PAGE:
4. Tetris – Theme Song A

This music first appeared in the 1989 Nintendo version of the game and since then has become the anthem for tetromino manipulators the world over. This Simpsons video shows how natural this music emerges from any situations requiring expert packing skills. The upbeat music and its nice harmonic structure are taken from a Russian folk song, Korobeiniki, which relates the story of a peddler and a peasant girl flirtatiously bickering about the price of his wares. The playful yet insistently driving music coaxes the gamer to organize his lines of tetrominoes efficiently and precisely.

5. Chrono Trigger – Memories of Green

There are RPGs, and then there’s Chrono Trigger. One of the most original and unique games ever, the game’s enormous scope involves time travel across more than 65,000,000 years and featured a cast of characters with surprising depth. There’s something almost Miyazaki-esque about it: apart from having art design by Dragonball creator Akira Toriyama, the characters feel real, relatable, and even vulnerable in the face of the immensity of their task.  What really makes the game, though, is the music, which consistently ranks among the best video game soundtracks of all time, and has been covered extensively (and turned into acid jazz). Creating a diverse repertoire of atmospheres ranging from dreamily wistful to desolate and post-apocalyptic, the music totally sucks you into the game world. But probably my favorite tune is the overworld music from 1000 AD, which recontextualizes the game’s main theme into a mood of longing and uncertainty.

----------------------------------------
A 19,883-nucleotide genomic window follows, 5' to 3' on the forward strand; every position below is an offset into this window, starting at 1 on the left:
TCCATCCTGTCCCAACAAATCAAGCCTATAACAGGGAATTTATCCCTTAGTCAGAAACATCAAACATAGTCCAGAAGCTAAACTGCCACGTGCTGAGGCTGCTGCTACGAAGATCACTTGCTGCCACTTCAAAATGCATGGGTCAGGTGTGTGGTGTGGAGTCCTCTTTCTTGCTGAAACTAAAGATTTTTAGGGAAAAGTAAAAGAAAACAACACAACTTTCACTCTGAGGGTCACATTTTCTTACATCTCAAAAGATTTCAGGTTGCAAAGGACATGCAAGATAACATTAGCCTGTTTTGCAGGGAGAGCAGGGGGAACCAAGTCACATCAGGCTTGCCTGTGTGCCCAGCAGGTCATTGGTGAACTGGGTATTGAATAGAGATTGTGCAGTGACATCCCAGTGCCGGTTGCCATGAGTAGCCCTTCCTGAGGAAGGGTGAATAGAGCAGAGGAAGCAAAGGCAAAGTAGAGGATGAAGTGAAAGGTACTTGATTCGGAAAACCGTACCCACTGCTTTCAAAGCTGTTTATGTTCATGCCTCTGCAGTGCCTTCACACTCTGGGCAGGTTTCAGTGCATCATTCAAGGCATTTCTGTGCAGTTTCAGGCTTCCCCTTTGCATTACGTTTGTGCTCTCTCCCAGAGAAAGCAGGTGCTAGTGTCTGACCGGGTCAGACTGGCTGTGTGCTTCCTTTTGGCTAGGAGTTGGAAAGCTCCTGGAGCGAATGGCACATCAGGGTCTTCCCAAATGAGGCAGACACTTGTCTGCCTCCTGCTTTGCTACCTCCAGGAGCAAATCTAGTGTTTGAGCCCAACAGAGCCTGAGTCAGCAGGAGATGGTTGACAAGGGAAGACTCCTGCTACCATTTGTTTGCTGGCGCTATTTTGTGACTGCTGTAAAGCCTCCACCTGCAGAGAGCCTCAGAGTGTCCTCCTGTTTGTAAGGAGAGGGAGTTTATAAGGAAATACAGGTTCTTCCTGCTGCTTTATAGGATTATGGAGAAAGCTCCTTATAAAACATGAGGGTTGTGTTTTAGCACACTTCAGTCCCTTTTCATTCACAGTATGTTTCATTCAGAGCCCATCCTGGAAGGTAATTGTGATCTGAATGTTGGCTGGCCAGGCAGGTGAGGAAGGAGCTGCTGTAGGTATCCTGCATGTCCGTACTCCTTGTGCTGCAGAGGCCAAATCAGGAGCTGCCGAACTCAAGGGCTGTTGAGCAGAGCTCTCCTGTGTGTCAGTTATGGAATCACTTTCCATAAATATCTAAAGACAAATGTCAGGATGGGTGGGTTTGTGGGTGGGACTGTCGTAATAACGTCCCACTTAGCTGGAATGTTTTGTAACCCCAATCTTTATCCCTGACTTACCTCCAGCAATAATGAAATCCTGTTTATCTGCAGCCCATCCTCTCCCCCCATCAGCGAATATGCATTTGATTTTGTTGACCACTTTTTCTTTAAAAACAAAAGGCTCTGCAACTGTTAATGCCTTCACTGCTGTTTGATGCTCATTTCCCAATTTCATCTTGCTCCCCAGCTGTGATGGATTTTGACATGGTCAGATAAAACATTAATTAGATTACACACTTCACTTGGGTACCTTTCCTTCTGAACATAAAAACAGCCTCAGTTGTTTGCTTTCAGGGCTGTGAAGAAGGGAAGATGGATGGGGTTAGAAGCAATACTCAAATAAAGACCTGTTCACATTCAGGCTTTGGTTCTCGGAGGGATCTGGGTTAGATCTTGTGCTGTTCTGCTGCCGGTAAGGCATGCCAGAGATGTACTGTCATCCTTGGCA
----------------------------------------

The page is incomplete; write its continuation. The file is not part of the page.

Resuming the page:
6. Bioshock – Old-timey Jazz